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Application of Statistical Learning to Identify Omicron Mutations in SARS-CoV-2 Viral Genome Sequence Data From Populations in Africa and the United States

Educational Objective
To identify the key insights or developments described in this article
1 Credit CME
Key Points

Question  Could the SARS-CoV-2 Omicron variant have been detected earlier with existing surveillance data and a state-of-the-art statistical learning strategy?

Findings  In this case series of 2698 Omicron cases in Africa and 12 141 Omicron cases in the United States, a statistical learning strategy found that Omicron was dynamically expanding in Africa and the United States with trackable expansion over time. The results indicated that Omicron could have been detected 20 days earlier in Africa; similarly, 8 Omicron cases were detected in the United States by November 25, 2021, prior to the official US Centers for Disease Control and Prevention declaration.

Meaning  These findings suggest that novel data analytics such as statistical learning strategy may have applications for surveillance of SARS-CoV-2 variants.


Importance  With timely collection of SARS-CoV-2 viral genome sequences, it is important to apply efficient data analytics to detect emerging variants at the earliest time.

Objective  To evaluate the application of a statistical learning strategy (SLS) to improve early detection of novel SARS-CoV-2 variants using viral sequence data from global surveillance.

Design, Setting, and Participants  This case series applied an SLS to viral genomic sequence data collected from 63 686 individuals in Africa and 531 827 individuals in the United States with SARS-CoV-2. Data were collected from January 1, 2020, to December 28, 2021.

Main Outcomes and Measures  The outcome was an indicator of Omicron variant derived from viral sequences. Centering on a temporally collected outcome, the SLS used the generalized additive model to estimate locally averaged Omicron caseload percentages (OCPs) over time to characterize Omicron expansion and to estimate when OCP exceeded 10%, 25%, 50%, and 75% of the caseload. Additionally, an unsupervised learning technique was applied to visualize Omicron expansions, and temporal and spatial distributions of Omicron cases were investigated.

Results  In total, there were 2698 cases of Omicron in Africa and 12 141 in the United States. The SLS found that Omicron was detectable in South Africa as early as December 31, 2020. With 10% OCP as a threshold, it may have been possible to declare Omicron a variant of concern as early as November 4, 2021, in South Africa. In the United States, the application of SLS suggested that the first case was detectable on November 21, 2021.

Conclusions and Relevance  The application of SLS demonstrates how the Omicron variant may have emerged and expanded in Africa and the United States. Earlier detection could help the global effort in disease prevention and control. To optimize early detection, efficient data analytics, such as SLS, could assist in the rapid identification of new variants as soon as they emerge, with or without lineages designated, using viral sequence data from global surveillance.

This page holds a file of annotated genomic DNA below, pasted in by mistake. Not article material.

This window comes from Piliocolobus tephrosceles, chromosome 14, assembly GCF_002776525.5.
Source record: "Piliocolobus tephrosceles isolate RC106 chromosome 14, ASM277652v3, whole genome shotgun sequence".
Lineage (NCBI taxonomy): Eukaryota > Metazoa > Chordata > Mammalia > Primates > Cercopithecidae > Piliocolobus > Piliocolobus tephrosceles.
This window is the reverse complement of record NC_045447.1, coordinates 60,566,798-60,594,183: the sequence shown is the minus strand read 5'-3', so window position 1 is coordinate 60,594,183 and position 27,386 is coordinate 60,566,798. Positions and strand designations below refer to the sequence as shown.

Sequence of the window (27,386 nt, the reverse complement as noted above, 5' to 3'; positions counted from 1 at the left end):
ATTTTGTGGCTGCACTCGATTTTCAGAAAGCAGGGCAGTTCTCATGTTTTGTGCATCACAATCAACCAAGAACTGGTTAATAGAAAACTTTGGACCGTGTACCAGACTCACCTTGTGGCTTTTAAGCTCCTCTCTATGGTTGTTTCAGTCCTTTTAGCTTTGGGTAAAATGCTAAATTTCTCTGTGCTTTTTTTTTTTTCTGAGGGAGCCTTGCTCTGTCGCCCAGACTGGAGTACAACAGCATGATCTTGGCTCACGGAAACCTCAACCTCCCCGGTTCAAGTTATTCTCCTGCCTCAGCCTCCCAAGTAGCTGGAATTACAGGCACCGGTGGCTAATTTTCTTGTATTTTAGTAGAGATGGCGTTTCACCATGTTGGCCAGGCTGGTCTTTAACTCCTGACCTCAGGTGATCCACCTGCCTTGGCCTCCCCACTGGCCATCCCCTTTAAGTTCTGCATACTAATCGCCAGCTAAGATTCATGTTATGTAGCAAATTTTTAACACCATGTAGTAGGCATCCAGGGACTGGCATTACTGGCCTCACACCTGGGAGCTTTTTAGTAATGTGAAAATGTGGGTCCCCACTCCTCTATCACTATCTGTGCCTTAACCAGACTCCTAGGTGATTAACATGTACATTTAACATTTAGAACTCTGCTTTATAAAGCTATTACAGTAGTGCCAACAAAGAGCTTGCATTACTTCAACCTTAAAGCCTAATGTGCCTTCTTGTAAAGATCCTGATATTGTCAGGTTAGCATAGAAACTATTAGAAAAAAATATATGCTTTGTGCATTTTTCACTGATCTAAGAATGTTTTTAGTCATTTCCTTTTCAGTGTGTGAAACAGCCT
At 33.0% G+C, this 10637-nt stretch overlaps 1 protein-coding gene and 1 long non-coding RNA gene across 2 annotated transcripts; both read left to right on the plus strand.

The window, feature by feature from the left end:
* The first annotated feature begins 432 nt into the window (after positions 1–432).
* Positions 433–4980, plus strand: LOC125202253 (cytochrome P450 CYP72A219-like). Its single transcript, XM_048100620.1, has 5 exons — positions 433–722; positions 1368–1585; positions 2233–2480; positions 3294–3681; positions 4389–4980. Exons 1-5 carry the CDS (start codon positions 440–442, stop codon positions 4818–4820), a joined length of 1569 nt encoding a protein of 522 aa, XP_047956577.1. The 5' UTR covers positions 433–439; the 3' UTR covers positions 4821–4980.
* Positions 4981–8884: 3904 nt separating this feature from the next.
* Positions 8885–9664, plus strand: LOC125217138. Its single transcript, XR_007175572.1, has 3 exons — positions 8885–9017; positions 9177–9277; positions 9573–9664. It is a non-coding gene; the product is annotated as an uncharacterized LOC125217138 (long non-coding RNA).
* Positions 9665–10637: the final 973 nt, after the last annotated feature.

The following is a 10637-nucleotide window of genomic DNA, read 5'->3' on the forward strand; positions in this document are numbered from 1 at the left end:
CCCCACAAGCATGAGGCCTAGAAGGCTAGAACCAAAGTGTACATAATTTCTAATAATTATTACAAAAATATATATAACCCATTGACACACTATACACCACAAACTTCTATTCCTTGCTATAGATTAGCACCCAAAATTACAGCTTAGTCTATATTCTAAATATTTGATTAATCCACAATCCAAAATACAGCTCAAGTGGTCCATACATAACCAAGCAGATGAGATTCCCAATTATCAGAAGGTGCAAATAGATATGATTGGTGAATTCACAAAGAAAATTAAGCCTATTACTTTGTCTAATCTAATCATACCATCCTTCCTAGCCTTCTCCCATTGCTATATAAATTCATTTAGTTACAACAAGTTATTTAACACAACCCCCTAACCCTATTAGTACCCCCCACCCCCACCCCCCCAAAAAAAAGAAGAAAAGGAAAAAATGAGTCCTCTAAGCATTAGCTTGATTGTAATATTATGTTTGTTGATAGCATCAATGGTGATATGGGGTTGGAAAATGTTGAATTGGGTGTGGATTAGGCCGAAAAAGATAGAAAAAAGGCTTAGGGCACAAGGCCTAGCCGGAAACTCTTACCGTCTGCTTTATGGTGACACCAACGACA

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Article Information

Accepted for Publication: July 21, 2022.

Published: September 7, 2022. doi:10.1001/jamanetworkopen.2022.30293

Correction: This article was corrected on October 6, 2022, to fix errors in Figure 2.

Open Access: This is an open access article distributed under the terms of the CC-BY License. © 2022 Zhao LP et al. JAMA Network Open.

Corresponding Author: Lue Ping Zhao, PhD, Public Health Sciences Division (lzhao@fredhutch.org), and Lawrence Corey, MD, Vaccine and Infectious Disease Division (lcorey@fredhutch.org), Fred Hutchinson Cancer Research Center, 1100 Fairview Ave N, Seattle, WA 98109.

Author Contributions: Dr Zhao had full access to all of the data in the study and takes responsibility for the integrity of the data and the accuracy of the data analysis.

Concept and design: Zhao, Lybrand, Payne, Corey.

Acquisition, analysis, or interpretation of data: Zhao, Lybrand, Gilbert, Madeleine, Cohen, Geraghty, Jerome.

Drafting of the manuscript: Zhao, Lybrand, Payne.

Critical revision of the manuscript for important intellectual content: Zhao, Lybrand, Gilbert, Madeleine, Cohen, Geraghty, Jerome, Corey.

Statistical analysis: Zhao, Lybrand.

Obtained funding: Gilbert, Geraghty, Jerome, Corey.

Administrative, technical, or material support: Geraghty, Jerome.

Supervision: Payne, Cohen, Geraghty, Jerome, Corey.

Conflict of Interest Disclosures: Dr Gilbert reported grants from the National Institutes of Health National Institute of Allergy and Infectious Diseases for statistical work on COVID-19 vaccine efficacy trials during the conduct of the study. No other disclosures were reported.

Funding/Support: This research was funded by grants UM1 AI68614 and UM1 AI068635 from the National Institutes of Health National Institute of Allergy and Infectious Diseases.

Role of the Funder/Sponsor: The funder had no role in the design and conduct of the study; collection, management, analysis, and interpretation of the data; preparation, review, or approval of the manuscript; and decision to submit the manuscript for publication.

Additional Information: All sequence data analyzed here are publicly available at GISAID (https://www.gisaid.org/).

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